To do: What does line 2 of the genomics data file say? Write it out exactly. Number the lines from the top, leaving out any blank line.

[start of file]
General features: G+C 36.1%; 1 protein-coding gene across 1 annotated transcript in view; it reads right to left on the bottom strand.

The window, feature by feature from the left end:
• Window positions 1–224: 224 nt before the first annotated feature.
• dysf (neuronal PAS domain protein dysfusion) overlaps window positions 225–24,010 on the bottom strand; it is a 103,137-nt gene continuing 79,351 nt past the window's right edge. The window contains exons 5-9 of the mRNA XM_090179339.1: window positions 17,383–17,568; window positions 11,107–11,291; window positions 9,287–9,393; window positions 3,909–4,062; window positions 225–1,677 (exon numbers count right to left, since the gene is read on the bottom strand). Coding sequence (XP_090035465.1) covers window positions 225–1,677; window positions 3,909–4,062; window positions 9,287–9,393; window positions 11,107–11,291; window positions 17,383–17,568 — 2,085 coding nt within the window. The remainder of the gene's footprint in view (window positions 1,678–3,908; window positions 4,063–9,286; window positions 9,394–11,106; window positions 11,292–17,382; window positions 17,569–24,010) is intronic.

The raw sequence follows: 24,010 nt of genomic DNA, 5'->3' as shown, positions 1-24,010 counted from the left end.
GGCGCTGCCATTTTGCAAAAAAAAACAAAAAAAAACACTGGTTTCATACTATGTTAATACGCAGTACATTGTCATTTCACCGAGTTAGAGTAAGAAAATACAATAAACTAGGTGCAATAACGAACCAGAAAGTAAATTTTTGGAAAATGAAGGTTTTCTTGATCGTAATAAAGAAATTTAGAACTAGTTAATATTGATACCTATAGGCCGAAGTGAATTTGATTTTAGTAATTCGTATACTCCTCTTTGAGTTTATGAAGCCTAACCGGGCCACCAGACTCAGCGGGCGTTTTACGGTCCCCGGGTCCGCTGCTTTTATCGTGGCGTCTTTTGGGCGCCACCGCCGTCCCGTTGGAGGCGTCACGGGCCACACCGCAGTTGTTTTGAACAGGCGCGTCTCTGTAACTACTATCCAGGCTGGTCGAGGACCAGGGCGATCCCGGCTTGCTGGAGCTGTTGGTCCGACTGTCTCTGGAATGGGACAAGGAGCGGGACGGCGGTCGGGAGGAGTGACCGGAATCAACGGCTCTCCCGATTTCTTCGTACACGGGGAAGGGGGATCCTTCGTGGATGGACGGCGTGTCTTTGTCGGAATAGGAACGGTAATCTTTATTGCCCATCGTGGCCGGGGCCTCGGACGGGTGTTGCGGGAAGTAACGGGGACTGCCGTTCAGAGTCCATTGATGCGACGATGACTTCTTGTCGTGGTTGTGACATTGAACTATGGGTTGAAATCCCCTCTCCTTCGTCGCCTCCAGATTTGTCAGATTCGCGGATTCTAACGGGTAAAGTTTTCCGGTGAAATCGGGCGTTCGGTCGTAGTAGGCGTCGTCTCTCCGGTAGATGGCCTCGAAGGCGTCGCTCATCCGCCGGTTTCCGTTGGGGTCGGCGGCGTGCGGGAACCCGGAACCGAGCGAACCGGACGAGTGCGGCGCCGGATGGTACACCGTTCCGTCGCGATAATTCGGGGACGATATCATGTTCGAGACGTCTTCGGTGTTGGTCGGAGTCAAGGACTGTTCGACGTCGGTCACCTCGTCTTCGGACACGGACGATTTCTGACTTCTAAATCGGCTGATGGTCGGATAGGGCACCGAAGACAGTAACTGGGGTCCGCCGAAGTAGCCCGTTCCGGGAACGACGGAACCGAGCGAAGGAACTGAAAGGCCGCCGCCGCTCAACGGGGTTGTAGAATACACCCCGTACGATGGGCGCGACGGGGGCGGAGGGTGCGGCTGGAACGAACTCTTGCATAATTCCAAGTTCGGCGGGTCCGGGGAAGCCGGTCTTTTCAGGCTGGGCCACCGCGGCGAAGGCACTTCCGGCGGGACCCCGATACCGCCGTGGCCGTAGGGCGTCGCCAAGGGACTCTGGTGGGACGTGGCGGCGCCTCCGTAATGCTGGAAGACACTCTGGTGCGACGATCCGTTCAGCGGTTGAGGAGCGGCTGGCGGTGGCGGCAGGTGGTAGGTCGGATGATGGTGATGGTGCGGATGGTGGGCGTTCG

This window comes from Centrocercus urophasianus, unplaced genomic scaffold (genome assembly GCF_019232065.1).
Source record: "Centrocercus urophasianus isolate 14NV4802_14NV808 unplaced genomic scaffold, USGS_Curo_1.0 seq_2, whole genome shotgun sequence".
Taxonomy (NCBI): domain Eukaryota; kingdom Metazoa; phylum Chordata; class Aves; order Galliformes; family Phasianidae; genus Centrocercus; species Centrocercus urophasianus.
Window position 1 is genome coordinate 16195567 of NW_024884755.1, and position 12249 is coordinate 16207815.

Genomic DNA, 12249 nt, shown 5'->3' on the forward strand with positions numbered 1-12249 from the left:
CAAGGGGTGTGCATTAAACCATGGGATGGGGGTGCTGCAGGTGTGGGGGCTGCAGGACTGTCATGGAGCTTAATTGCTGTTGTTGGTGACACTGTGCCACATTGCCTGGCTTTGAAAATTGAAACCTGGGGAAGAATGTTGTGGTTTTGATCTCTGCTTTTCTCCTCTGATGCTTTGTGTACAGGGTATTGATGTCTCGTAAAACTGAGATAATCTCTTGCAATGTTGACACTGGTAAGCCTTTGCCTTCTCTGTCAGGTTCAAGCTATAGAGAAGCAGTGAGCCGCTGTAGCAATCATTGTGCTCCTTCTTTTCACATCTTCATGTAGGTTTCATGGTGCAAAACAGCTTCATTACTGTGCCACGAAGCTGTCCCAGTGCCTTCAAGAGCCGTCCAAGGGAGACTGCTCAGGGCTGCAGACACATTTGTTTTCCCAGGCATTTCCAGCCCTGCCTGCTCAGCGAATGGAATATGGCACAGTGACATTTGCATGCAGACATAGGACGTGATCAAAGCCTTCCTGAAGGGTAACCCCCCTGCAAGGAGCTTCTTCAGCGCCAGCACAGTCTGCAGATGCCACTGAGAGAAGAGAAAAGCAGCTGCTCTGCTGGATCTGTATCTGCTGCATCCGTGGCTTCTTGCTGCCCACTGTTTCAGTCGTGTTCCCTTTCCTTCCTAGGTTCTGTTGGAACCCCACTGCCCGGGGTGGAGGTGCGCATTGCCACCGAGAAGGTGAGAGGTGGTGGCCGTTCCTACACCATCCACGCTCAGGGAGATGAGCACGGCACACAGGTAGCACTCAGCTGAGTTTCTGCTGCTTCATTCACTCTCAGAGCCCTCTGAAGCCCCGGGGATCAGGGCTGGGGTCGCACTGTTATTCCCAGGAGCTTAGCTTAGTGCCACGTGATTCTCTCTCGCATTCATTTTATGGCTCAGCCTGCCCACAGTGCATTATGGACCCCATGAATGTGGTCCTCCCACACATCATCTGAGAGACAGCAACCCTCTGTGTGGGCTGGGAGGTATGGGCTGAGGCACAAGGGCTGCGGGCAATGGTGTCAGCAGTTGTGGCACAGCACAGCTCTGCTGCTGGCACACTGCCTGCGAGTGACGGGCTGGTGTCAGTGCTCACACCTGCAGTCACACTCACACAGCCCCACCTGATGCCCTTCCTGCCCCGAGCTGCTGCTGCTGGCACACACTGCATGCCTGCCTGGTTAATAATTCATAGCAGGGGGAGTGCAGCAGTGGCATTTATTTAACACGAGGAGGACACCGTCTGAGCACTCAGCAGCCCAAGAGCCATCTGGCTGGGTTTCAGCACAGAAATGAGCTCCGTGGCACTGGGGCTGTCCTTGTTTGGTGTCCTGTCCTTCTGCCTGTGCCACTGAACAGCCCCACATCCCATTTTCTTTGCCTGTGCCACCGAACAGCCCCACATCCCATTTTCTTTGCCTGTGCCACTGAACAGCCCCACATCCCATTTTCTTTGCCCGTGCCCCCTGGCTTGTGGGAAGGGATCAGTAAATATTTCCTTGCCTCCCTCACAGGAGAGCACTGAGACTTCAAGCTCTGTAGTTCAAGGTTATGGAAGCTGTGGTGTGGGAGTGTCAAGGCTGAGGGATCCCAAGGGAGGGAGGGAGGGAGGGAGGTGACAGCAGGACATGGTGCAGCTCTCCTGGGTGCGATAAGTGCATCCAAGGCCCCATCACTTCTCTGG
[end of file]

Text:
The window, feature by feature from the left end: